Please note that the method described here has been tested (by me, more than once) on Galaxy S4 (Android 4.2.2), Galaxy S3 (Android 4.1.2 to ICS), Note 2 (Android 4.1.2 to 4.1.1) and Galaxy S2 (ICS to GB). I have not been able to test for downgrading to GB from JB. All the same, I would like to warn you that the procedure is considered risky. Proceed only if you understand the gravity of such things and make sure you are not drunk while following up the steps. We’ll not be responsible for any data loss or damage done to your device.
Downgrade to Gingerbread from ICS or JB
Those willing to downgrade their Galaxy device to Gingerbread from Ice Cream Sandwich or Jelly Bean should not follow the method given here unless you have the firmware files with Bootloader or PIT. In case you have a PIT file for your device model, select it while installing the firmware and do not forget to check “Re-Partition” on Odin. We warn you against proceeding with the single file installation method as described below.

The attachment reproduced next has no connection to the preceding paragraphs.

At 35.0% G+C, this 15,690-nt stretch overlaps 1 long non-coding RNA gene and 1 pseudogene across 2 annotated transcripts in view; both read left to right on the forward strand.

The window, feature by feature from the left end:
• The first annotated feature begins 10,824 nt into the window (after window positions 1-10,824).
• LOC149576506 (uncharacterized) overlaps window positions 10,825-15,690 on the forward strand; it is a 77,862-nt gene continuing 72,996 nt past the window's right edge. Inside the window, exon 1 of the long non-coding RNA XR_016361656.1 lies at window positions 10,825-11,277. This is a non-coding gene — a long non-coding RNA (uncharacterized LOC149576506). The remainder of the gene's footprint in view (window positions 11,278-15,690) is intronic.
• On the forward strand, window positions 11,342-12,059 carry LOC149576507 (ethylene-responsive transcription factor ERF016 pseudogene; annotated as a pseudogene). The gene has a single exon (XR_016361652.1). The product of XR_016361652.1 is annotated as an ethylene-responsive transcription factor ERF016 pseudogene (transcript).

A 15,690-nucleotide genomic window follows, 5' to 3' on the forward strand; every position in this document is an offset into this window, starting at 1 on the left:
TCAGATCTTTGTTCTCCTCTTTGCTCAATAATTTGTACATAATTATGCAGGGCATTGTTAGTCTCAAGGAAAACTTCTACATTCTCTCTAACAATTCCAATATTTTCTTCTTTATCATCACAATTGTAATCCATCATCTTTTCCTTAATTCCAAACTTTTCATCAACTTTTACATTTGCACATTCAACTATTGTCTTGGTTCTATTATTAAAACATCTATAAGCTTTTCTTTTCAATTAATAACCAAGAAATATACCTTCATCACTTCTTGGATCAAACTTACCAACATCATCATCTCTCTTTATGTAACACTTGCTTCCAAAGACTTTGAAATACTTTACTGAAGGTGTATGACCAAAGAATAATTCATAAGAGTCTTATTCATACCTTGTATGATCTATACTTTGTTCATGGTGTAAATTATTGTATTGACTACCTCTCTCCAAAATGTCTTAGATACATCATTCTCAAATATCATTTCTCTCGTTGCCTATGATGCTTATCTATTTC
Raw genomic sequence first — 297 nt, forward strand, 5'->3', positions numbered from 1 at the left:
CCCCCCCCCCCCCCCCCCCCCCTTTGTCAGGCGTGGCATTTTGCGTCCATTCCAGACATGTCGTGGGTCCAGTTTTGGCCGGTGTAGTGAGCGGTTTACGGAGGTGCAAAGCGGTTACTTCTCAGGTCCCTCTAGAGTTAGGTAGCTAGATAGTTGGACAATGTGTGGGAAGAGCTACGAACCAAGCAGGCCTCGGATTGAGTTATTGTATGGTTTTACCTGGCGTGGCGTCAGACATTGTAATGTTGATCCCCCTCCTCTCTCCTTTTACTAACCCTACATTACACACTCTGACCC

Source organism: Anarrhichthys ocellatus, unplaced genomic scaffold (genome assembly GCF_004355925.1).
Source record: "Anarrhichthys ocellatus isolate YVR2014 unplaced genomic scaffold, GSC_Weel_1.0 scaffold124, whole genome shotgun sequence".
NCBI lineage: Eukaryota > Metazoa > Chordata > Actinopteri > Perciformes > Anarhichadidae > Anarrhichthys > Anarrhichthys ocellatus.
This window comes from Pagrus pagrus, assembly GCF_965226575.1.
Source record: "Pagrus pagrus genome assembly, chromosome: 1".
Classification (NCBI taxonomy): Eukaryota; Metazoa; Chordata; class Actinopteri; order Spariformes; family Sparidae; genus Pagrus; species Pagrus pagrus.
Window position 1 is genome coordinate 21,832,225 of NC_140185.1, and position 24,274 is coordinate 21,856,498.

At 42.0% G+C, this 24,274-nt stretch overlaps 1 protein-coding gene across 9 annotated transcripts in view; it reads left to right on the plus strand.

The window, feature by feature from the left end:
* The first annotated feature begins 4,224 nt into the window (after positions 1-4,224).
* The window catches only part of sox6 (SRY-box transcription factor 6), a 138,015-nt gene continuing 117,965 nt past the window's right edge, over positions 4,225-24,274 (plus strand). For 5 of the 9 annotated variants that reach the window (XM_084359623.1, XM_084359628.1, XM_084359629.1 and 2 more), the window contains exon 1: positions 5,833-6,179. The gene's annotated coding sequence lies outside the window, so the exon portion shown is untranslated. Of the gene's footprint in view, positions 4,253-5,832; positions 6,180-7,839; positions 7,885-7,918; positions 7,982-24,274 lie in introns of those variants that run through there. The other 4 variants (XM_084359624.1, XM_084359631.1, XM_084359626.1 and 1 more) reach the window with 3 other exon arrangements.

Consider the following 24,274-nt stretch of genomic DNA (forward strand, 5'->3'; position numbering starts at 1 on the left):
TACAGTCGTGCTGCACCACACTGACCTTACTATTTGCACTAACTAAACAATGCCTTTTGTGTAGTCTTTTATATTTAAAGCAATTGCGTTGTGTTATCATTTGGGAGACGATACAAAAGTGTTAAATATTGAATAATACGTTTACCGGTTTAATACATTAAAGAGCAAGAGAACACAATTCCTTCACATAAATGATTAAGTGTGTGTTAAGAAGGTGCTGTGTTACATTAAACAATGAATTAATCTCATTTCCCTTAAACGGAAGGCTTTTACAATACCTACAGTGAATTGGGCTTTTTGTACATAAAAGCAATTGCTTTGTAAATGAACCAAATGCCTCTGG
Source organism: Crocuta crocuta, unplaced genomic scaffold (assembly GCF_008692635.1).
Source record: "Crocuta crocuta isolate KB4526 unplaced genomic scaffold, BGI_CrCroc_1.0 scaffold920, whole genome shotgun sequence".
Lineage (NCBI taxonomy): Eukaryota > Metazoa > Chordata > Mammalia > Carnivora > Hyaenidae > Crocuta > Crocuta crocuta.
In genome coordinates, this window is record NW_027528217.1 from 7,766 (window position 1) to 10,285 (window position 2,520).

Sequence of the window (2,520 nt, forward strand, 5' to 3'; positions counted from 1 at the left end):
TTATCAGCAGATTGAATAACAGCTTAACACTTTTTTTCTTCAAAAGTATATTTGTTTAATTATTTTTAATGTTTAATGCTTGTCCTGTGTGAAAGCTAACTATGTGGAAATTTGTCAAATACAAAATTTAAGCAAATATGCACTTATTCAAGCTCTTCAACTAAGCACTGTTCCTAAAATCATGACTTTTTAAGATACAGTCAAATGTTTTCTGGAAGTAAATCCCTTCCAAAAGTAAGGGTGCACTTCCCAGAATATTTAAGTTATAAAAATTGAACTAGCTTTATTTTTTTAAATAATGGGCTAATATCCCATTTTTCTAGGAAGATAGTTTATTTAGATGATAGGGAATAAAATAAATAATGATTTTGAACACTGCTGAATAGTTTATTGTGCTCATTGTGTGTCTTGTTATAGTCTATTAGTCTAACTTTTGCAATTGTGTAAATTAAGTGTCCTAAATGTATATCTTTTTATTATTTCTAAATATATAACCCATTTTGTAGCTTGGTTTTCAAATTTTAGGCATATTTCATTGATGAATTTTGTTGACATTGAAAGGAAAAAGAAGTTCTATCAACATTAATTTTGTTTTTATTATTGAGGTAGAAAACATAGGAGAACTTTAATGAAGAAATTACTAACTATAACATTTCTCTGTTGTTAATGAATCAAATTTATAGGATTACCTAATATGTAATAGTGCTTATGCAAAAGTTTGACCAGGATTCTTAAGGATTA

However, if you are to downgrade to a lower version of Gingerbread from a higher version of GB ( from Android 2.3.7 to 2.3.3, for example), you can follow this tutorial
The firmware downgrade drill for the Samsung Galaxy devices is not much complicated as compared to the phones manufactured by other brands. It requires you to boot the device first into Download/Odin Mode, and then into Android Recovery Mode. I hope many of you would be acquainted with both the methods. Even if you are not, it doesn’t matter.
- Download the downgrade firmware for your Samsung Galaxy device and extract it on your computer. Type your device name and correct CSC. To find out the correct firmware you can use CSC code. To download the Samsung firmware, you can use the Samfirm tool.
- Download and install Samsung USB Drivers on your computer. Skip this step if you already have it.